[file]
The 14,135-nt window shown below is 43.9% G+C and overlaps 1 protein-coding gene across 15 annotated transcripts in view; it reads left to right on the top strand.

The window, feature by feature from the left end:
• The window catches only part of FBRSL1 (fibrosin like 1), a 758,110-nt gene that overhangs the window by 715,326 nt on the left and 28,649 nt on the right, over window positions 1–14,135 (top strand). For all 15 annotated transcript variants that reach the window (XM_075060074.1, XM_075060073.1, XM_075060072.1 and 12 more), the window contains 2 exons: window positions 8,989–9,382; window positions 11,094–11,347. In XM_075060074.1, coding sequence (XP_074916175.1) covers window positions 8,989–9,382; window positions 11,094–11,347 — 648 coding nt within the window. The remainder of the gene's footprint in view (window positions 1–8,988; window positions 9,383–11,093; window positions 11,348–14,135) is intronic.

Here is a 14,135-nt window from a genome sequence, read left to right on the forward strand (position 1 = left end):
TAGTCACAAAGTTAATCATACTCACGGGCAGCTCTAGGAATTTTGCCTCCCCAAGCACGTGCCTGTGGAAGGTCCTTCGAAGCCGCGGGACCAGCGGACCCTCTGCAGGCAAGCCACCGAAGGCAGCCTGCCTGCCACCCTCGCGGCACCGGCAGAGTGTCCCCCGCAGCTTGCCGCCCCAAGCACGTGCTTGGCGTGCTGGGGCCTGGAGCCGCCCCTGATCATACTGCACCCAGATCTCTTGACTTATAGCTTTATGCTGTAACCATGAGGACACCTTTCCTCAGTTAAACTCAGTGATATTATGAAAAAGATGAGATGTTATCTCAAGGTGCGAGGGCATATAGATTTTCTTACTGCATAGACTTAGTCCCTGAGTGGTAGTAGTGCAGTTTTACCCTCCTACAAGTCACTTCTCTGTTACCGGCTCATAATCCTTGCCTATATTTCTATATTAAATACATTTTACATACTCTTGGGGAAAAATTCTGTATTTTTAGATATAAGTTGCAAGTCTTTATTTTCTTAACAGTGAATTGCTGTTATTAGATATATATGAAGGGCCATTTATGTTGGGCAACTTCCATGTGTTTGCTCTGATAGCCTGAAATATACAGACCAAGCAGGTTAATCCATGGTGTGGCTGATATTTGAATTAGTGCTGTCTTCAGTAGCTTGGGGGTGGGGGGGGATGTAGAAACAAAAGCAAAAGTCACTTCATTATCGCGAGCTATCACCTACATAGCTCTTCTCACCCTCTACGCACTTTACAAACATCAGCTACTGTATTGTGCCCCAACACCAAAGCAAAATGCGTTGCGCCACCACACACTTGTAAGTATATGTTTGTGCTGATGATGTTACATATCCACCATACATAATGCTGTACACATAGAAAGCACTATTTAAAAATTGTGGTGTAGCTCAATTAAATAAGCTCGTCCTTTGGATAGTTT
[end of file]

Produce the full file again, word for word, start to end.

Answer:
The 14,135-nt window shown below is 43.9% G+C and overlaps 1 protein-coding gene across 15 annotated transcripts in view; it reads left to right on the top strand.

The window, feature by feature from the left end:
• The window catches only part of FBRSL1 (fibrosin like 1), a 758,110-nt gene that overhangs the window by 715,326 nt on the left and 28,649 nt on the right, over window positions 1–14,135 (top strand). For all 15 annotated transcript variants that reach the window (XM_075060074.1, XM_075060073.1, XM_075060072.1 and 12 more), the window contains 2 exons: window positions 8,989–9,382; window positions 11,094–11,347. In XM_075060074.1, coding sequence (XP_074916175.1) covers window positions 8,989–9,382; window positions 11,094–11,347 — 648 coding nt within the window. The remainder of the gene's footprint in view (window positions 1–8,988; window positions 9,383–11,093; window positions 11,348–14,135) is intronic.

Here is a 14,135-nt window from a genome sequence, read left to right on the forward strand (position 1 = left end):
TAGTCACAAAGTTAATCATACTCACGGGCAGCTCTAGGAATTTTGCCTCCCCAAGCACGTGCCTGTGGAAGGTCCTTCGAAGCCGCGGGACCAGCGGACCCTCTGCAGGCAAGCCACCGAAGGCAGCCTGCCTGCCACCCTCGCGGCACCGGCAGAGTGTCCCCCGCAGCTTGCCGCCCCAAGCACGTGCTTGGCGTGCTGGGGCCTGGAGCCGCCCCTGATCATACTGCACCCAGATCTCTTGACTTATAGCTTTATGCTGTAACCATGAGGACACCTTTCCTCAGTTAAACTCAGTGATATTATGAAAAAGATGAGATGTTATCTCAAGGTGCGAGGGCATATAGATTTTCTTACTGCATAGACTTAGTCCCTGAGTGGTAGTAGTGCAGTTTTACCCTCCTACAAGTCACTTCTCTGTTACCGGCTCATAATCCTTGCCTATATTTCTATATTAAATACATTTTACATACTCTTGGGGAAAAATTCTGTATTTTTAGATATAAGTTGCAAGTCTTTATTTTCTTAACAGTGAATTGCTGTTATTAGATATATATGAAGGGCCATTTATGTTGGGCAACTTCCATGTGTTTGCTCTGATAGCCTGAAATATACAGACCAAGCAGGTTAATCCATGGTGTGGCTGATATTTGAATTAGTGCTGTCTTCAGTAGCTTGGGGGTGGGGGGGGATGTAGAAACAAAAGCAAAAGTCACTTCATTATCGCGAGCTATCACCTACATAGCTCTTCTCACCCTCTACGCACTTTACAAACATCAGCTACTGTATTGTGCCCCAACACCAAAGCAAAATGCGTTGCGCCACCACACACTTGTAAGTATATGTTTGTGCTGATGATGTTACATATCCACCATACATAATGCTGTACACATAGAAAGCACTATTTAAAAATTGTGGTGTAGCTCAATTAAATAAGCTCGTCCTTTGGATAGTTT